Running via Docker

FlexMeasures can be run via docker.

Docker is great to save developers from installation trouble, but also for running FlexMeasures inside modern cloud environments in a scalable manner. For now, the use case is local development. Using in production is a goal for later.

We also support running all needed parts of a FlexMeasures EMS setup via docker-compose, which is helpful for developers and might inform hosting efforts.


The dockerization is still under development.

We also provide a docker-compose file for development, see Running a complete stack with docker-compose.

The flexmeasures image

Getting the image

You can use versions we host at Docker Hub, e.g.:

docker pull lfenergy/flexmeasures:latest

You can also build the FlexMeasures image yourself, from source:

docker build -t flexmeasures/my-version .

The tag is your choice.


Running the image (as a container) might work like this (remember to get the image first, see above):

docker run --env SQLALCHEMY_DATABASE_URI=postgresql://user:pass@localhost:5432/dbname --env SECRET_KEY=blabla  --env FLASK_ENV=development -d --net=host lfenergy/flexmeasures


Don’t know what your image is called (its “tag”)? We used lfenergy/flexmeasures here, as that should be the name when pulling it from Docker Hub. You can run docker images to see which images you have.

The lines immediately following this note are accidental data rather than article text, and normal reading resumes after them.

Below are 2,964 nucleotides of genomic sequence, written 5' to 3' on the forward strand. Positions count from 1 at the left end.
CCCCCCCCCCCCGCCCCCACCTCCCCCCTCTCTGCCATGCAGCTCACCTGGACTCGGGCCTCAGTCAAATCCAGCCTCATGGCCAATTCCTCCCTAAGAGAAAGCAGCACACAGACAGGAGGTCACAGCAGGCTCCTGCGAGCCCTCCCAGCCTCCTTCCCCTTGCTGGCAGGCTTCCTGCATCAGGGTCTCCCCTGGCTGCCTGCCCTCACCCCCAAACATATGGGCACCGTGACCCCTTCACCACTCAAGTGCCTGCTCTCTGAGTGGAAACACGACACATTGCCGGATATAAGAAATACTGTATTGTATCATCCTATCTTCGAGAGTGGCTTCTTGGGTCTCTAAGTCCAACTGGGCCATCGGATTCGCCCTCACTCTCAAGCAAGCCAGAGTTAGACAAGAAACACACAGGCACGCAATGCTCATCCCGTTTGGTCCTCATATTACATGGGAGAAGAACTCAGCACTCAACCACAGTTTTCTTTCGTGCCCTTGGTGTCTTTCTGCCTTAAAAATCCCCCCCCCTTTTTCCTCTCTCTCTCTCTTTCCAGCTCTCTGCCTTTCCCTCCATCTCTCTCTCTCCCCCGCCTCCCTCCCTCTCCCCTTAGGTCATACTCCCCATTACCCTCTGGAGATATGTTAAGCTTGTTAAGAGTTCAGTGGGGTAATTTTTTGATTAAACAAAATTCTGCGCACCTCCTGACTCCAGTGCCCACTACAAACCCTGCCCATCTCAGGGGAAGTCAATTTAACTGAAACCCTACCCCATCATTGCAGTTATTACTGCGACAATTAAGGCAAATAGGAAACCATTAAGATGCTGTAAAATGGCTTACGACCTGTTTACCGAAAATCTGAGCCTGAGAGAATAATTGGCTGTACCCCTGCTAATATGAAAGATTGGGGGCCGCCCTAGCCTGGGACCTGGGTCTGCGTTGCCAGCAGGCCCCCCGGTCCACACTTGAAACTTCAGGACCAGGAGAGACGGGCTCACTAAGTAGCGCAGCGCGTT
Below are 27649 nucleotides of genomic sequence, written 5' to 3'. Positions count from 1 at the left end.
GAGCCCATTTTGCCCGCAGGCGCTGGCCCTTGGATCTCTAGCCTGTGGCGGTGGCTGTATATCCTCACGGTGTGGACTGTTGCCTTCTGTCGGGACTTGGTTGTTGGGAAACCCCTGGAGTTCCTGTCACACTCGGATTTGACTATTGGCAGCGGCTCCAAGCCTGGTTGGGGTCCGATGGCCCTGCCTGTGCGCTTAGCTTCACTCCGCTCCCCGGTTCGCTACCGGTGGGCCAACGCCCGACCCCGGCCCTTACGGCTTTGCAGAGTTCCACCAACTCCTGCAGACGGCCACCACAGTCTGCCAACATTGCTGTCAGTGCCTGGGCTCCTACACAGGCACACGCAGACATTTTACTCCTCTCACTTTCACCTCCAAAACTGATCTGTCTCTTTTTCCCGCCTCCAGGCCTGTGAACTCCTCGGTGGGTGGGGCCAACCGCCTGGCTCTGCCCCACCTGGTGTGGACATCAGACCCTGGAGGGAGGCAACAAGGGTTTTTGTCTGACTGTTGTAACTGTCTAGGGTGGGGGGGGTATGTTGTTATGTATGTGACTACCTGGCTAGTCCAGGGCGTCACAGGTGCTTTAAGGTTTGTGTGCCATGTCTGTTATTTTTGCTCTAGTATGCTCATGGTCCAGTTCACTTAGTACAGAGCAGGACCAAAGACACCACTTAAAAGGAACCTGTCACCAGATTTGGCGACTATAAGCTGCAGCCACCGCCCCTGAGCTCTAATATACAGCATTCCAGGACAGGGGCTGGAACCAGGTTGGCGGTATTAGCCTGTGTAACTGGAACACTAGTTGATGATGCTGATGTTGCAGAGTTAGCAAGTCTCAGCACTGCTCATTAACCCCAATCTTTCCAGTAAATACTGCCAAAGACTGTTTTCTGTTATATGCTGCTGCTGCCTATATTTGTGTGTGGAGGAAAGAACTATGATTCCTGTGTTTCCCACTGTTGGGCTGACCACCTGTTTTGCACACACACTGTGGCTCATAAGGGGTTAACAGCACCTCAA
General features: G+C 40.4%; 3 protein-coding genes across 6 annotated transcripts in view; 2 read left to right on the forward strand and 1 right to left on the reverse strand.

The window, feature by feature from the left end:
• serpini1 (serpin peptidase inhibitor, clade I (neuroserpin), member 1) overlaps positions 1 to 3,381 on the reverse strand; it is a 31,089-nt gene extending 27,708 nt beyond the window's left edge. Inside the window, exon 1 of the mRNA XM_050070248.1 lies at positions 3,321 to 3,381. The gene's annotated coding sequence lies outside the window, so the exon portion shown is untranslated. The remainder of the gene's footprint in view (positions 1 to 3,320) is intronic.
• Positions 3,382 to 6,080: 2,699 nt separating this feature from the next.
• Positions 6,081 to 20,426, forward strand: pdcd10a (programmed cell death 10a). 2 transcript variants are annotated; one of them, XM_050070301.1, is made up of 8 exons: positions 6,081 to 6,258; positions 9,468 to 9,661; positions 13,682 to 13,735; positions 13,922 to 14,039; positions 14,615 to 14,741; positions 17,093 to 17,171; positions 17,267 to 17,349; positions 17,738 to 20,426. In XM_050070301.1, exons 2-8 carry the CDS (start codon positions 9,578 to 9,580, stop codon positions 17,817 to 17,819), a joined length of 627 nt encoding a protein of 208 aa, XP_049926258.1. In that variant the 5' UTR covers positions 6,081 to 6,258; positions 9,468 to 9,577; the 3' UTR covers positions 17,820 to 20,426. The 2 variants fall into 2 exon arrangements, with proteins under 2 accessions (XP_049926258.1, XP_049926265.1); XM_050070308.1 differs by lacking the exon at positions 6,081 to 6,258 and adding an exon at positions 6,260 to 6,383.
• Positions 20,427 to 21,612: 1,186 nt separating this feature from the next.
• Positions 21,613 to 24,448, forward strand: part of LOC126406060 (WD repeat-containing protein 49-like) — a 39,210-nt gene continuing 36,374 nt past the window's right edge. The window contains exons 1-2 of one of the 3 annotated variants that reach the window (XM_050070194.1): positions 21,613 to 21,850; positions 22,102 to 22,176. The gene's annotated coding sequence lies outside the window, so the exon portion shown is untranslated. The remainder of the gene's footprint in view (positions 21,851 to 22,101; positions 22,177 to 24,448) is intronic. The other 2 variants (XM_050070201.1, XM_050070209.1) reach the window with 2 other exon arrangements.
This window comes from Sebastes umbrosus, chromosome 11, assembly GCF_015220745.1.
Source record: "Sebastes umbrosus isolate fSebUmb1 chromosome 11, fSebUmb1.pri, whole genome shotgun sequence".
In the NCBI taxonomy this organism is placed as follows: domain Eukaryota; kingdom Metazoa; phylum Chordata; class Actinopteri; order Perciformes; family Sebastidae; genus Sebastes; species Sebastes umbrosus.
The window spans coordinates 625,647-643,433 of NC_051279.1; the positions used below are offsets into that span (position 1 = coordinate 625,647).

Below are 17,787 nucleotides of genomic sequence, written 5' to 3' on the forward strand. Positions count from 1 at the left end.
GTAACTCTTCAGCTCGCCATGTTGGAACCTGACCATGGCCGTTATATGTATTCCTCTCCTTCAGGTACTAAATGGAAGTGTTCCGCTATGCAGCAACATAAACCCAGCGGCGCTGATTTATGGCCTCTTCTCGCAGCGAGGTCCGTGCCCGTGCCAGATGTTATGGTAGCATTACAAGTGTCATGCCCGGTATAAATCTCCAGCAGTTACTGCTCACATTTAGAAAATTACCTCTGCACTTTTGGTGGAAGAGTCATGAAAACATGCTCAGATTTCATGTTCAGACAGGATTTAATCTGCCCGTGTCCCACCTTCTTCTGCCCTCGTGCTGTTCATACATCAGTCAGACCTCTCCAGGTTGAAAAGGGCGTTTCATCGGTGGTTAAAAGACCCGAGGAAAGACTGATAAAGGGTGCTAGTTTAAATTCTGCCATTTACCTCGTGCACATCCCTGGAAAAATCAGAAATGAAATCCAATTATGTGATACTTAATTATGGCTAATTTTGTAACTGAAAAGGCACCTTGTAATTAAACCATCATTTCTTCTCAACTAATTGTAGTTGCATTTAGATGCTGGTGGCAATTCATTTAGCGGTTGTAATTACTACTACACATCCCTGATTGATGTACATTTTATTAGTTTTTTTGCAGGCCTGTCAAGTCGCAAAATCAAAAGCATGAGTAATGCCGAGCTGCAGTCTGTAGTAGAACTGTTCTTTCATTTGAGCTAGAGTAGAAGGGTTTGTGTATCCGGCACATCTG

The two minimal environment variables to run the container successfully are the database URI and the secret key, see Configuration. FLASK_ENV=development is needed if you do not have an SSL certificate set up (the default mode is production, and in that mode FlexMeasures requires https for security reasons). If you see too much output, you can also set LOGGING_LEVEL=INFO.

In this example, we connect to a postgres database running on our local computer, so we use the host network. In the docker-compose section below, we use a Docker container for the database, as well.

Browsing http://localhost:5000 should work now and ask you to log in.

Of course, you might not have created a user. You can use docker exec -it <flexmeasures-container-name> bash to go inside the container and use the CLI Commands to create everything you need.

Configuration and customization

Using Configuration by file is usually what you want to do. It’s easier than adding environment variables to docker run. Also, not all settings can be given via environment variables. A good example is the MAPBOX_ACCESS_TOKEN, so you can load maps on the dashboard.

To load a configuration file into the container when starting up, we make use of the instance folder. You can put a configuration file called flexmeasures.cfg into a local folder called flexmeasures-instance and then mount that folder into the container, like this:

docker run -v $(pwd)/flexmeasures-instance:/app/instance:ro -d --net=host lfenergy/flexmeasures


The location of the instance folder depends on how we serve FlexMeasures. The above works with gunicorn. See the compose file for an alternative (for the FlexMeasures CLI), and you can also read the above link about the instance folder.


This is also a way to add your custom logic (as described in Writing Plugins) to the container. We’ll document that shortly. Plugins which should be installed (e.g. by pip) are a bit more difficult to support (you’d need to add pip install before the actual entry point). Ideas welcome.